The president goes on to outline how that protection effort will be done and who will be involved.
Another report is due in 90 days regarding “appropriate market transparency of cybersecurity risk management practices by critical infrastructure entities.”
Within 240 days, a report is due on our “resilience against botnets and other automated, distributed threats.”
The electric grid is specifically called out with an “assessment of electricity disruption incident response capabilities.” (That is, are we ready for an attack against the electric grid?) This report is due in 90 days as well.
Finally, another report due in 90-days will address cybersecurity risks facing the defense industrial base, including its supply chain, and United States military platforms, systems, networks and capabilities, and recommendations for mitigating these risks.
In the area of “cybersecurity of the nation,” the policy reiterates our priorities that “open, interoperable, reliable, and secure internet that fosters efficiency, innovation, communication, and economic prosperity, while respecting privacy and guarding against disruption, fraud, and theft.” There is also the goal of fostering a next-generation workforce that is skilled in cybersecurity.
In many ways, this EO lays out the critical agenda for high-priority action items in cyberspace for the next four years. It offers a mix of different themes and topics that is diverse, from critical infrastructure to a cyberworkforce.
I view this as just the beginning for the Trump administration plans for cyberspace. While some may say that the words and deeds prior to this were actually the opening act, most of those statements were not backed up with an executive order with guidance to various groups to get moving.
These reports and other deliverables will be essential building blocks with much more to come. This is a foundational EO on cyber that continues the momentum that was built in the Obama administration, but also adds much more federal agency director accountability. This is a good thing, since every cyberexpert knows that true management buy-in and support is a critical success factor.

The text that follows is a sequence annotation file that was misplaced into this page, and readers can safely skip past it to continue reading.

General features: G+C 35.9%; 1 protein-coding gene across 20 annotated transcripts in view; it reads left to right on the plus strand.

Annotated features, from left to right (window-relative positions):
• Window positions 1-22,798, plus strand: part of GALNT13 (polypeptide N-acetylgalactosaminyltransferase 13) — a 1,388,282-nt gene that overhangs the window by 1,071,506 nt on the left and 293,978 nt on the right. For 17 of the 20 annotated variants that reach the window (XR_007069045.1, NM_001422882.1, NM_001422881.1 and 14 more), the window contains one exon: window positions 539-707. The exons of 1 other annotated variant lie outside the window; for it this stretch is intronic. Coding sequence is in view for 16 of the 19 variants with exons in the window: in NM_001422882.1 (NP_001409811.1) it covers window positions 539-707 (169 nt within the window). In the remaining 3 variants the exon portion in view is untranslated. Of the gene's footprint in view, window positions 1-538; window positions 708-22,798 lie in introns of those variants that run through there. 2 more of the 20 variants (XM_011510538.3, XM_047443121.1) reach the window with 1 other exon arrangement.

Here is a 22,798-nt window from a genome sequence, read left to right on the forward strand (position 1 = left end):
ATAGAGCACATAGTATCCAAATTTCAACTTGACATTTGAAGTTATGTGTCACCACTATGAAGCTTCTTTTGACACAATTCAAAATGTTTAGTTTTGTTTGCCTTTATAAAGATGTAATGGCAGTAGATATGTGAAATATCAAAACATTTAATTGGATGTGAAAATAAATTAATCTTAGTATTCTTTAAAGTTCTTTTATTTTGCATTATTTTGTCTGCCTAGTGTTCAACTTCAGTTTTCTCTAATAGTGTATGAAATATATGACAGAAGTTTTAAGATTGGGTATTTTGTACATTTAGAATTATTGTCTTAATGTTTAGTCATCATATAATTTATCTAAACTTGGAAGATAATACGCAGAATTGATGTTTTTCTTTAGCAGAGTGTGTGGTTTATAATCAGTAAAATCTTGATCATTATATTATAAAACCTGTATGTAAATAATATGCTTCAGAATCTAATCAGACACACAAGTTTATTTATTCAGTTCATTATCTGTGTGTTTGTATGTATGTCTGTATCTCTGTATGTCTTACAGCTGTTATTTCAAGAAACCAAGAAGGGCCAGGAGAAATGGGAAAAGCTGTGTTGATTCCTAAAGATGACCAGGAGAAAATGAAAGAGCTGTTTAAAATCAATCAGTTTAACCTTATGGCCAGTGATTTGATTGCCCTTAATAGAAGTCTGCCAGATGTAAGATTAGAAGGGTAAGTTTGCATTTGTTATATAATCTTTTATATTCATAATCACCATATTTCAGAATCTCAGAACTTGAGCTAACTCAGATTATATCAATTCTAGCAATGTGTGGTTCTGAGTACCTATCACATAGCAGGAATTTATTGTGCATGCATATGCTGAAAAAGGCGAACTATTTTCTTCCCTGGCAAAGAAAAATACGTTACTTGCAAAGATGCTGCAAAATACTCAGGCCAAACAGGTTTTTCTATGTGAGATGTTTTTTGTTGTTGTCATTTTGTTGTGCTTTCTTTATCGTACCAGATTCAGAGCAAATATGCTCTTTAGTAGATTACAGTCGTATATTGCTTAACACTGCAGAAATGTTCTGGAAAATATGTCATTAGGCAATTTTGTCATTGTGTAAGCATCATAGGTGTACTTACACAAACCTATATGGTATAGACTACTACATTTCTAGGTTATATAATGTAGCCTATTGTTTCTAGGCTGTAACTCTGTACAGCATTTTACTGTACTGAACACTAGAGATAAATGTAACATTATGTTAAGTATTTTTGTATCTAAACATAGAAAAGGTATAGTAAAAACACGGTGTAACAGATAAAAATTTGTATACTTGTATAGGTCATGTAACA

I am hearing that that there is also more going on behind the scenes right now that this EO reveals. For example, Rudy Giuliani is helping draw up cyber doctrine, DNI says, but details are scarce. I also think the international cooperation piece of this cybersecurity EO is essential. The EO directs:
“Within 45 days of the date of this order, the Secretary of State, the Secretary of the Treasury, the Secretary of Defense, the Secretary of Commerce, and the Secretary of Homeland Security, in coordination with the Attorney General and the Director of the Federal Bureau of Investigation, shall submit reports to the President on their international cybersecurity priorities, including those concerning investigation, attribution, cyber threat information sharing, response, capacity building, and cooperation. Within 90 days of the submission of the reports, and in coordination with the agency heads listed in this subsection, and any other agency heads as appropriate, the Secretary of State shall provide a report to the President, through the Assistant to the President for Homeland Security and Counterterrorism, documenting an engagement strategy for international cooperation in cybersecurity.”
The importance of this cyberdefense topic was underlined on Friday, when a new global ransomware attack called WannaCry was unleashed that affected over 100 countries and shut down many hospitals and businesses worldwide. This ongoing situation is one of the largest cyberattacks ever.
It was almost as if the response to the president’s cybersecurity EO from global hackers was, "Our life goes on and we don’t really care what you do." This is our sad, but scary, online reality.
We all need to be reminded that our individual and corporate (cybersecurity industry) actions have a great ability to influence lives all over the planet — both online and offline. A renewed urgency is required in cyberspace, as our online problems are not going away.
The second chapter in Trump’s cybersecurity plan will begin when those reports and actions steps are due later this year. Meanwhile, our cyberbattles march on.